13. Family presence during cardiopulmonary resuscitation: using evidence-based knowledge to guide the advanced practice nurse in developing formal policy and practice guidelines.

    Science.gov (United States)

    Doolin, Christopher T; Quinn, Lisa D; Bryant, Lesley G; Lyons, Ann A; Kleinpell, Ruth M

    2011-01-01

    To provide advanced practice nurses (APNs) with the best available evidence for implementation of policies and procedures to allow family presence during cardiopulmonary resuscitation (CPR) in the acute care environment. A comprehensive review of research-based articles from Ebsco Host, CINAHL, Pre-CINAHL, and Medline Plus, as well as statement alerts from nursing credentialing bodies, and practice guidelines were reviewed. Kolcaba's Theory of Comfort and Lewin's Three Step Change Theory provide a framework for implementation of formal policies and procedures. Best available evidence showed more support in favor of allowing families at the bedside during CPR. Implementation of policies and procedures allowing family presence enables facilities to change and grow in a holistic and family-oriented atmosphere. With this evidence-based knowledge the APN will be able to disseminate information to facilitate collaborative change in current practices surrounding staff education, decision making, and self-governance. The APN can then address controversial changes when developing formal policies and procedures, which will increase patient satisfaction and outcomes. ©2010 The Author Journal compilation ©2010 American Academy of Nurse Practitioners.

  14. Trained first-responders with an automated external defibrillator: how do they perform in real resuscitation attempts?

    NARCIS (Netherlands)

    de Vries, Wiebe; van Alem, Anouk P.; de Vos, Rien; van Oostrom, Joost; Koster, Rudolph W.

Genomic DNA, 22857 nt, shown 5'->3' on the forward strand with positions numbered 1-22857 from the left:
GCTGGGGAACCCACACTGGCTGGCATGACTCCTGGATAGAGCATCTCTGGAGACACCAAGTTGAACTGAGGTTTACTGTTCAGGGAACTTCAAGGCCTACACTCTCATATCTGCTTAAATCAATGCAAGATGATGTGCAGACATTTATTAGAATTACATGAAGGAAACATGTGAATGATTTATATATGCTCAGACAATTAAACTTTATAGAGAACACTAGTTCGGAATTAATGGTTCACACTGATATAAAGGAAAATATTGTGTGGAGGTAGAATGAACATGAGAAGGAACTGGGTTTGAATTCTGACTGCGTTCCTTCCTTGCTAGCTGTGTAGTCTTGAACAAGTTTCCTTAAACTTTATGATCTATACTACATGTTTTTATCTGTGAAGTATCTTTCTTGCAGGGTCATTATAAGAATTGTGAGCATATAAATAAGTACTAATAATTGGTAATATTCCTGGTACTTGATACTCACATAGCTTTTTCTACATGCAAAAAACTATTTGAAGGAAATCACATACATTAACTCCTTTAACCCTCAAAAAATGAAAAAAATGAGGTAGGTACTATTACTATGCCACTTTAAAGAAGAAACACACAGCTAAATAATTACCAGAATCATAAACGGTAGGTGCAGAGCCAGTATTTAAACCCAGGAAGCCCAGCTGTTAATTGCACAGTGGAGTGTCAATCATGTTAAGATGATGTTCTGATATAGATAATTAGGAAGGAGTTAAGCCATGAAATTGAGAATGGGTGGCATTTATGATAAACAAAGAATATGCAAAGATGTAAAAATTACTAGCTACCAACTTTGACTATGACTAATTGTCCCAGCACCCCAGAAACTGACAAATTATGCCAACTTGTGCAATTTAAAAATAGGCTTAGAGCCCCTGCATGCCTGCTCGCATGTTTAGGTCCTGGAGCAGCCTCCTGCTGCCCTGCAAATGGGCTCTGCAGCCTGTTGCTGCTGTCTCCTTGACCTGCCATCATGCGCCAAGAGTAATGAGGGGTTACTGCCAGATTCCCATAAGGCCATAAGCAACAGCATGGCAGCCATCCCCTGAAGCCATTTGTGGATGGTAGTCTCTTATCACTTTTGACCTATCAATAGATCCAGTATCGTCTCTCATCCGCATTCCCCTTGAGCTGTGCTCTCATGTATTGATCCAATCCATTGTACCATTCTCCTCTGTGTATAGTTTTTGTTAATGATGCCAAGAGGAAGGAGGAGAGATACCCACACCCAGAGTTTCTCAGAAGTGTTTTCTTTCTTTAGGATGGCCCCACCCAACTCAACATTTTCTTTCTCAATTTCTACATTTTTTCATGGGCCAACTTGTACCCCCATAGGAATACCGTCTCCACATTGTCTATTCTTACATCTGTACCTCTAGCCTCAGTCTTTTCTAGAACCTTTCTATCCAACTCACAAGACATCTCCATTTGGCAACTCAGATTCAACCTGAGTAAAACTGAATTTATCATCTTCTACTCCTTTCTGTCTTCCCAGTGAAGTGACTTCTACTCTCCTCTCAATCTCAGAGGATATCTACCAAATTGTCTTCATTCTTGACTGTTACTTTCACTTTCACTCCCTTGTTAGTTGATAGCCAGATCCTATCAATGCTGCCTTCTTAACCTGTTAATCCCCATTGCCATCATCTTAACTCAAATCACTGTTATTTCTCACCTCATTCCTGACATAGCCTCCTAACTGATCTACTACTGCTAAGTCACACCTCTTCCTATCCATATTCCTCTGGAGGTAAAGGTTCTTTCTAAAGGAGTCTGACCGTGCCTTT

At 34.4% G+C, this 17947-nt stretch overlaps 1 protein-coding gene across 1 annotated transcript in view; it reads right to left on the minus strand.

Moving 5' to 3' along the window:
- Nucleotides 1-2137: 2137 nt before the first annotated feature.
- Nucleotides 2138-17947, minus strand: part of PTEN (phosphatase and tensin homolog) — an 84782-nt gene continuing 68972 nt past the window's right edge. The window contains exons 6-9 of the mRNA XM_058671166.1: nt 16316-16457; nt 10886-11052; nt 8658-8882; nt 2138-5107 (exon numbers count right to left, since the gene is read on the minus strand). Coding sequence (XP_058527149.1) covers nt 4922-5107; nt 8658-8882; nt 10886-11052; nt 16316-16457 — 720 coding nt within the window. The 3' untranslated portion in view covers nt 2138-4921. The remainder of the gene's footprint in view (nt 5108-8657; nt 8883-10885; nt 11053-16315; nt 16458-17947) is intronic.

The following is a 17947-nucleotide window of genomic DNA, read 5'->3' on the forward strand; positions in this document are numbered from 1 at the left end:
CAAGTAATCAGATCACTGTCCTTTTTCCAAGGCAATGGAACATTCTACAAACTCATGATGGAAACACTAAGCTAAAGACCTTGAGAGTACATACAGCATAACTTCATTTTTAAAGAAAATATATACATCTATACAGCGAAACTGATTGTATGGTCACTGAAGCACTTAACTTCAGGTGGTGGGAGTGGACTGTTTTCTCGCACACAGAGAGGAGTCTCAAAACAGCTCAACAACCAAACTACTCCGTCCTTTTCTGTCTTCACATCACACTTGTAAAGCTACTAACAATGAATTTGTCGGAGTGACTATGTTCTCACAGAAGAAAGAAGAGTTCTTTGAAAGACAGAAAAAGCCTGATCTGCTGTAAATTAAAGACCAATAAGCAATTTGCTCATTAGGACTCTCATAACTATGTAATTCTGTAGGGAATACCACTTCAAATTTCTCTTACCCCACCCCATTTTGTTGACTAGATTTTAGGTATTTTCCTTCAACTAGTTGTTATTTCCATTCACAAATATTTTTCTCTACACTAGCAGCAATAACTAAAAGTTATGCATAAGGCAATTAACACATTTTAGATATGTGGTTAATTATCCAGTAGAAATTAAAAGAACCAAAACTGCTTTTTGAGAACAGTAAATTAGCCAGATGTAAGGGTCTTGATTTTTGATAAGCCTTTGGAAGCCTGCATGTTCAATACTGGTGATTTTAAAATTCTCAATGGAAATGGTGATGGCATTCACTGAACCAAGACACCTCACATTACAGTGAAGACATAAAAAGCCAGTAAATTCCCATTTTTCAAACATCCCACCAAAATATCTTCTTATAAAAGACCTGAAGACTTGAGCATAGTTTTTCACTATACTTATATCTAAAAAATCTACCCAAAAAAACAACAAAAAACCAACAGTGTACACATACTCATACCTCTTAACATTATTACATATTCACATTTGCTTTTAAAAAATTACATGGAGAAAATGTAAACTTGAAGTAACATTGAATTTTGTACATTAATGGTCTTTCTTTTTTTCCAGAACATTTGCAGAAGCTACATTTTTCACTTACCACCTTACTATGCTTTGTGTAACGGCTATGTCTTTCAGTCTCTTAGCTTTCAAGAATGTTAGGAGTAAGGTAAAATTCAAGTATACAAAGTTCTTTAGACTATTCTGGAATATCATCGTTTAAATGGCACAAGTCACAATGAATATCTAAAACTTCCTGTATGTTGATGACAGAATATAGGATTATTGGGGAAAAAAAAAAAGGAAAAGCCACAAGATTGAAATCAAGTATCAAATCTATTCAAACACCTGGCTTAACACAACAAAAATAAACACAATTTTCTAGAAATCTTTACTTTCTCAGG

2005-01-01

    Introduction: The quality of first-responder performance at the end of automated external defibrillator (AED) training may not predict the performance adequately during a real resuscitation attempt. Methods: Between January and December 2000, we evaluated 67 resuscitation attempts in Amsterdam and

  15. Extracorporeal cardiopulmonary resuscitation for breath-holding spells followed by cardiac arrest due to left main coronary artery stenosis.

    Science.gov (United States)

    Ozyilmaz, Isa; Altin, Husnu Fırat; Yildiz, Okan; Erek, Ersin; Ergul, Yakup; Guzeltas, Alper

    2015-06-01

    Non-syndromic congenital supravalvular aortic stenosis (SVAS) leads to ventricular hypertrophy and increased oxygen consumption, and when combined with other factors reduces coronary blood flow, potentially resulting in myocardial ischemia and sudden cardiac death. While the anatomic obstruction of coronary circulation is as common in non-syndromic SVAS as in Williams syndrome, it often remains unacknowledged. Extracorporeal membrane oxygenation (ECMO) is an elective procedure that can be used to support patients with cardiac arrest during diagnosis as a way to reduce cardiopulmonary load in preparation for surgery or further treatment. In this report, we describe the rare case of an infant with severe SVAS and mild valvular pulmonary and left main coronary artery stenosis, as well as breath-holding spells. After multiple cardiac arrests, the infant underwent diagnostic catheter angiography on ECMO and had the pathology surgically corrected. © 2015 Japan Pediatric Society.